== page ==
Varsity Boys’ Basketball Begins Season

The Varsity Boys Basketball lost 60-65 at a tournament held at North Crowley High School.

Vanessa Zuleta

The Varsity Boys Basketball lost 60-65 at a tournament held at North Crowley High School.

Harrison Le, Staff Writer

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The pressure is on to continue the legacy of 2016-17’s win in the UIL State Championship for the varsity boys’ basketball team.

“To have a run like that last year and win state championship means there is a lot of pressure on them,” Coach Keith Howell said. “A lot of folks expect them to do it again and us, as coaches, (have to) tell them take it one game at a time. If you look too far ahead, you forget what you need to care of.”

The boys lost 60-65 at a tournament held at North Crowley High School on Nov. 11.

“We did some good things defensively but had some offensive lapses in the second half where we just didn’t make good decisions,” Coach Duane Gregory said. “We did some things well and saw some things we need to fix. That’s what this whole non-district schedule is all about so by the time district rolls around you got most of those things figured out.”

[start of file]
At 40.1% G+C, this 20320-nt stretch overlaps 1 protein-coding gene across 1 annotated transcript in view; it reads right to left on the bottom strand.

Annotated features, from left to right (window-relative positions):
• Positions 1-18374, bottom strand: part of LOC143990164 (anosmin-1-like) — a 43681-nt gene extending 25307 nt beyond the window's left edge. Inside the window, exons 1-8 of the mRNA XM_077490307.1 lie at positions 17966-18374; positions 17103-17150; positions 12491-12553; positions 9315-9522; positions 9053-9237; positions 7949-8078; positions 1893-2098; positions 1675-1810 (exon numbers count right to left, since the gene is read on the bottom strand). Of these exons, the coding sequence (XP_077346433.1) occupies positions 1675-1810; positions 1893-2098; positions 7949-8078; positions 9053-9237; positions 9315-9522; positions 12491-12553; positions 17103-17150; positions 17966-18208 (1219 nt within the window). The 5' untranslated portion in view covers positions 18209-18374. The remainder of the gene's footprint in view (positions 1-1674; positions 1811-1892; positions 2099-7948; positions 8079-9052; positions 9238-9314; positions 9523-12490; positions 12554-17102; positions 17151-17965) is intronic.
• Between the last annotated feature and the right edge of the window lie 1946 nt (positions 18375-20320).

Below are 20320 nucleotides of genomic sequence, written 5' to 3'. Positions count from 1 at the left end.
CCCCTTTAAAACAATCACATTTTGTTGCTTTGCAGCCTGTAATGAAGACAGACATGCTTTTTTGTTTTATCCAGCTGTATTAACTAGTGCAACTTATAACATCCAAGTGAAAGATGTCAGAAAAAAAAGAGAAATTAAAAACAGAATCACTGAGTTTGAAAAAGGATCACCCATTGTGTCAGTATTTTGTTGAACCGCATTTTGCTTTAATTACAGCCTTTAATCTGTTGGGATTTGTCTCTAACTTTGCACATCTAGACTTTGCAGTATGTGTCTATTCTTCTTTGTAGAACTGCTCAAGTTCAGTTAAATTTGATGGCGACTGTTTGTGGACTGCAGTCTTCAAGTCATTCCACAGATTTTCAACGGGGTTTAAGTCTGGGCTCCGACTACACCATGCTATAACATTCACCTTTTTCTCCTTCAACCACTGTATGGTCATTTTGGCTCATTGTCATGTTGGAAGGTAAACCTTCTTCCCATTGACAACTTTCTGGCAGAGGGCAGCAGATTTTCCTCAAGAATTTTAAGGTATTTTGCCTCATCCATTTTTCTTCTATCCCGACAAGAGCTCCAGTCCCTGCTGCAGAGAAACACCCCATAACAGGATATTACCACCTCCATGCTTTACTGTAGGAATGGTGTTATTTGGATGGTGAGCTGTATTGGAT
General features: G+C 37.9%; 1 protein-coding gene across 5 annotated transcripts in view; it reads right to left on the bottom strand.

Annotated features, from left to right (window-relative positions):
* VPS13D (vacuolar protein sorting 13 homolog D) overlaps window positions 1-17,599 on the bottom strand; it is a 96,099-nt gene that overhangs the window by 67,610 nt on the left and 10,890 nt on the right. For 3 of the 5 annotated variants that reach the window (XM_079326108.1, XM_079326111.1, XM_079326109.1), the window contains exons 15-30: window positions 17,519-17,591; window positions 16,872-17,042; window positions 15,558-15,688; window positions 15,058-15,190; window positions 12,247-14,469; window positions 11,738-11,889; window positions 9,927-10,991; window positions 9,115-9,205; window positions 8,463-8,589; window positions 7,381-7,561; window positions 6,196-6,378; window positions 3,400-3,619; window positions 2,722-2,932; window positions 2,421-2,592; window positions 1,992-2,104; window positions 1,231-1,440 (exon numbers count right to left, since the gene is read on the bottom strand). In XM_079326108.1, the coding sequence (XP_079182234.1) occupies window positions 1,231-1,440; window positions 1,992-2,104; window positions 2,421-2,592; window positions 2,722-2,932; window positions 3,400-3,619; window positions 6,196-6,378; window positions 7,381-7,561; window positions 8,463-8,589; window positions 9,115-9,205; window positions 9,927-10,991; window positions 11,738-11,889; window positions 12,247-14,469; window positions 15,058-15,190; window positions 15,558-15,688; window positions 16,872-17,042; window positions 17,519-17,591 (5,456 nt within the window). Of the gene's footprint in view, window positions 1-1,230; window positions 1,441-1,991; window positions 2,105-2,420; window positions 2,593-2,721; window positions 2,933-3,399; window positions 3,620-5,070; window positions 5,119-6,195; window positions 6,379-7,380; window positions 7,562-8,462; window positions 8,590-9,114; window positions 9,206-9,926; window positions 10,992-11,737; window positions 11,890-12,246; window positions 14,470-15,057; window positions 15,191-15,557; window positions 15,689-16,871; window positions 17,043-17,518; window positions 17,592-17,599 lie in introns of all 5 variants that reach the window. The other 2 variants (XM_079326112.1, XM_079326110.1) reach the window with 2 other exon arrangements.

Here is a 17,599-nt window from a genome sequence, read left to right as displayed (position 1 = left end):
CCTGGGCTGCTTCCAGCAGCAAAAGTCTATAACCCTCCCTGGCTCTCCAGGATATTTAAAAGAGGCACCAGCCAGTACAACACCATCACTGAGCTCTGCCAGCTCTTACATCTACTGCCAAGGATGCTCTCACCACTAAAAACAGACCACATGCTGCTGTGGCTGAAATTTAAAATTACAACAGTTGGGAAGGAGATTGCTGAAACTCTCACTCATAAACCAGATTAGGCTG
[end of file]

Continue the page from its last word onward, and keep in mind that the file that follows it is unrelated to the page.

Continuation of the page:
It was the first official game the team has played together this season.

“We played good, especially the new guys that have come in,” senior Christopher Mullins said. “(The new players) are good, they’ve come from different schools but as soon as they realize they come to play for Timberview they will do just fine.”

North Crowley is a 6A division ranked basketball team in contrast to the school’s 5A rank.

“To play against a team of that caliber who is 6A in our first game really shows something,” Howell said.

Returning junior Trevian Tennyson said after last year’s win, the varsity team has been looking forward to the future and a new beginning.

“What we did last year was great and we will never forget,” he said. “But this is a new year and everybody is starting off the season 0-0. We have a clean slate like everyone else. “

Senior Austin Myles said he is proud of the upcoming key players that are ready to take their places on the team.

“We know what we have to do,” he said. “We bond well with each other. The new players developed very well and listened really good last year and are starting to apply those things to the court.”

After committing to Rice University, Mullins said last year’s win has affected him in positive ways.

“The team has helped me because it changed my game from freshman year,” he said. “It let me see the whole aspect of how I do in the game and life and how I did in the court. I expect to be an overall leader and do the best for my team.”